Otto Porter Hopes To Learn From The Past To Slow Down DeMar DeRozan And The Raptors

04.19.18 4 months ago

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TORONTO – The first round of the 2014-15 playoffs hung over the start of this year’s rematch between the Washington Wizards and the Toronto Raptors. In the earlier edition, the Wizards swept the Raptors, sending them to large-scale changes and setting up a narrative that will persist at least until the end of the current rematch, depending on how things go: The Raptors can’t win in the playoffs, because their perennially excellent regular-season offense dries up there.

That probably wasn’t fair or predictive given the roster churn for both sides since then, but that narrative won’t be shaken until the Raptors fulfill the full promise of their roster in the postseason. There was a subplot from that earlier series that maybe didn’t carry enough weight entering this one, though: The 2015 playoffs were essentially the education of Otto Porter, a trial-by-fire defensive test in the form of four games opposite DeMar DeRozan.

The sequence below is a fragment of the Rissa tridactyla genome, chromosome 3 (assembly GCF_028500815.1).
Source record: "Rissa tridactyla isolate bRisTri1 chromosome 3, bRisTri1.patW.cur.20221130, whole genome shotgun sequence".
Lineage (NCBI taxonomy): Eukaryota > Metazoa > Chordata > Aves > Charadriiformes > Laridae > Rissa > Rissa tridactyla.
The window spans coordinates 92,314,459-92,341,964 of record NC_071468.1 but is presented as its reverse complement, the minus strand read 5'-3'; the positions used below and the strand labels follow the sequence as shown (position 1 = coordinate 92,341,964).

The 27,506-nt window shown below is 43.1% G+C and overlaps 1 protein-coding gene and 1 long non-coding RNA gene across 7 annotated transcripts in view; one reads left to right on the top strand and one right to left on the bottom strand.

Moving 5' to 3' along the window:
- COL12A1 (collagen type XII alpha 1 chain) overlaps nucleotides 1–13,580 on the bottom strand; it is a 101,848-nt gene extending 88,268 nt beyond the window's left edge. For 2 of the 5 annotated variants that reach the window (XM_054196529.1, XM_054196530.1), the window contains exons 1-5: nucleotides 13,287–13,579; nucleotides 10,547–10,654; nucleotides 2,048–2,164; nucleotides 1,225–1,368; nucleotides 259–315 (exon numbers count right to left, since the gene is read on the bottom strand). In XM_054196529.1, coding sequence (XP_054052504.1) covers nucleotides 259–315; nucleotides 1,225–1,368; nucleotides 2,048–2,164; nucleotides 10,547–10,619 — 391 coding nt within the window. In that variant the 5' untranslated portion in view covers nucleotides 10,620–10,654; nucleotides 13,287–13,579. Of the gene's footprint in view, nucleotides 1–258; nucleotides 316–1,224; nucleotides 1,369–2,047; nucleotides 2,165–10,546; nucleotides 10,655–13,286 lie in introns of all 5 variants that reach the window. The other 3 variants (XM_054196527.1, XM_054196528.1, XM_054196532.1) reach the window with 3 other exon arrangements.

To that point, Porter had yet to consistently deliver on the promise of his 6’9 frame with a 7-foot-2 wingspan, strong block, steal, and rebound rates for a wing, and the second-best WARP projection in the class that made him the No. 3 pick in 2013. He was just a sophomore, after all, and after playing sparingly as a rookie, his second season provided occasional, if irregular, flashes. In the playoffs, though, Porter would be paramount.

“That was my first time really being out on the court in the playoffs,” Porter told Dime at shootaround Tuesday. “I was just trying to do whatever it takes to stay out there on the court. And then I had to guard an All-Star in DeMar DeRozan, which was hard. Like, nothing was easy about it. He’s an All-Star for a reason, and he’s only gotten better since then. He’s gotten way better since then. But it was just a great experience to play against a top-notch player like that in a time where everything counts. Like, this is what you’ve been playing for. This is what you worked for. Playing against him really helped me out, to develop.”

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